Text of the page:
The Intersection of cases and statutes – Oklahoma Supreme Court voids the Comprehensive Lawsuit Reform Act of 2009
June 19, 2013
On June 4, 2013, the Oklahoma Supreme Court invalidated the Comprehensive Lawsuit Reform Act of 2009, Douglas v. Cox Retirement Properties, Inc. The court held that the enactment violated the single-subject requirement of the Oklahoma Constitution and voided the bill in its entirety. How do you undo legislation? The better question for Thomson Reuters Attorney Editors is, how do we best provide information to our customers about this decision and its aftermath? Fortunately, practitioners have many tools on Westlaw to navigate through the recent changes to the law.
H.B. 1603 became Oklahoma Law 2009, chapter 228, effective November 1, 2009. To see all the sections directly impacted by this legislation on WestlawNext, do a search for “Laws 2009, c. 228” while in Oklahoma Statutes & Court Rules. This legislation affects 88 sections of the Oklahoma statutes. All of the sections affected carry a red KeyCite flag on WestlawNext, indicating the negative treatment by the court. Additionally, each section affected will get a special “validity” note indicating the negative treatment by the Douglas decision.
The Douglas decision may call into question past and present cases. Oklahoma practitioners will want to pay close attention to published cases that turn on the now invalidated law of H.B. 1603. Current tort litigation practitioners will need to figure out what the current law is.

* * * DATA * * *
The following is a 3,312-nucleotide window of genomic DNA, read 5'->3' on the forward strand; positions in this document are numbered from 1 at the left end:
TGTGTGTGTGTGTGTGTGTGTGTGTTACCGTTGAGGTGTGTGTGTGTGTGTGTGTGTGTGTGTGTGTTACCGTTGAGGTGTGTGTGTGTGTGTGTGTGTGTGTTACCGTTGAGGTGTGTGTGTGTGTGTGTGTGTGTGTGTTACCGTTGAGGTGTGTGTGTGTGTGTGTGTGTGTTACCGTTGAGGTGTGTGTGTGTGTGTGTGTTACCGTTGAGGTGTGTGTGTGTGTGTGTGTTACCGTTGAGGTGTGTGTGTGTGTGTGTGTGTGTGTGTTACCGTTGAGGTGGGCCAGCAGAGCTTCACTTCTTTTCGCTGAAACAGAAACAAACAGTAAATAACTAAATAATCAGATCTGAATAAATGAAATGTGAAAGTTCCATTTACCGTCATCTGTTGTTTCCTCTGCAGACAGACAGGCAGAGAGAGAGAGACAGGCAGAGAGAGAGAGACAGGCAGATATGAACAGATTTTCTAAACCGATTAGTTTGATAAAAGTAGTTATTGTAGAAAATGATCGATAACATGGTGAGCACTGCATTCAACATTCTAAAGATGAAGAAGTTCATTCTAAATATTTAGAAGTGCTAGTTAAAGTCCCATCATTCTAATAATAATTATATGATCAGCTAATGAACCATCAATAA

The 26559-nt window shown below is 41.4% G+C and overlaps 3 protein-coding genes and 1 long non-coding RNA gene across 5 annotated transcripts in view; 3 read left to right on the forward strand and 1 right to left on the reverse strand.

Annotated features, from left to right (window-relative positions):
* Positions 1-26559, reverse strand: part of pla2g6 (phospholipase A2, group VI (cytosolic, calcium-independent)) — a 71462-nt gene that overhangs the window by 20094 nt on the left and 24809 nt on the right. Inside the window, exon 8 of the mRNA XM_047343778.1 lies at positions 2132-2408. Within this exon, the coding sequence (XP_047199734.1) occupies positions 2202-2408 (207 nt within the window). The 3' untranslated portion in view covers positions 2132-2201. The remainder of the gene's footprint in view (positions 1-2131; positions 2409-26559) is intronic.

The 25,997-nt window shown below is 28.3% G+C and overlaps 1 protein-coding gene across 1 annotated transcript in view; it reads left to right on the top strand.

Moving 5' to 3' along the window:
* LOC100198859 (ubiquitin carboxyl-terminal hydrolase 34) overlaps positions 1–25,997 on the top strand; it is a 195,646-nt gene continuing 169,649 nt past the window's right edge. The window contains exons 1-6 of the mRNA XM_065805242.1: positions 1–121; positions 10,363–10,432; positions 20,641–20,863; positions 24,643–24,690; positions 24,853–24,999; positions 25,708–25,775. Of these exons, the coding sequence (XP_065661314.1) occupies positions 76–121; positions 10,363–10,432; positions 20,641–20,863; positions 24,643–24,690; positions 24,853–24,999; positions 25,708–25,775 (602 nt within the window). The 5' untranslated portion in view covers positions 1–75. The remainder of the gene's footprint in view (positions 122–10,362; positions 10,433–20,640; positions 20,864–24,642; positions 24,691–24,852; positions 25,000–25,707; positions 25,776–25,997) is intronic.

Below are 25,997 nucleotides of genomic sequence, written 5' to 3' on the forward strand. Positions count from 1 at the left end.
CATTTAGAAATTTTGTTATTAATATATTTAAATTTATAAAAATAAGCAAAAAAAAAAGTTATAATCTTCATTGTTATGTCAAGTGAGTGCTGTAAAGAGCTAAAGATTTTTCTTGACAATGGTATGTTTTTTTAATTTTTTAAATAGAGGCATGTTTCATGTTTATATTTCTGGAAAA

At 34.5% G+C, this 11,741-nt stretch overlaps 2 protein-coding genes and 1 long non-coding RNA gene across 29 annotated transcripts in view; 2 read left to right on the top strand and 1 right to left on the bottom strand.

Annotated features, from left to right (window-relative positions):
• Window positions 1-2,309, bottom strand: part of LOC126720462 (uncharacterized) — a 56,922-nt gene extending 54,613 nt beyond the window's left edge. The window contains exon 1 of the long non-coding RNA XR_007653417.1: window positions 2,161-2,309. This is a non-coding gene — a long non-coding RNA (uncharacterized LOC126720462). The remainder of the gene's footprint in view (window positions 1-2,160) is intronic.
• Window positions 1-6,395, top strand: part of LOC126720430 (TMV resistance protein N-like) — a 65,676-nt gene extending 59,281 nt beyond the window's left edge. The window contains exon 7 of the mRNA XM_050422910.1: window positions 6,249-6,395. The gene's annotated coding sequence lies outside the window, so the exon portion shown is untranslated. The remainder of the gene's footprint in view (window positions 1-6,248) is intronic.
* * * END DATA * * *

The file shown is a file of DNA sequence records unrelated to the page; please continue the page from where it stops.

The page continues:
There are two thorny statutory issues raised by the Douglas decision that Oklahoma practitioners will want to pay attention to – repeals and subsequent amendments. Questions may arise as to the exact text of these sections and the effective date(s) of the changes. In each case, KeyCite alerts researchers on WestlawNext to the Douglas decision, as well as the validity notes. For the repealed sections, we will provide a note which sets forth the text of the section as it appeared before the repeal. This text can also be found in the 2008 Oklahoma historical database on Westlaw. For the hand full of sections amended by H.B. 1603 and subsequently amended by later laws, practitioners will want to examine the amendment notes and the credits, utilizing the links on Westlaw, to determine the current text for these sections.
The next legislative session in Oklahoma will likely result in changes which will clean-up some of the loose ends created by Douglas. The courts may need to step in to tie up other loose ends that cannot be cured by legislation. KeyCite will alert practitioners to any developments in either forum.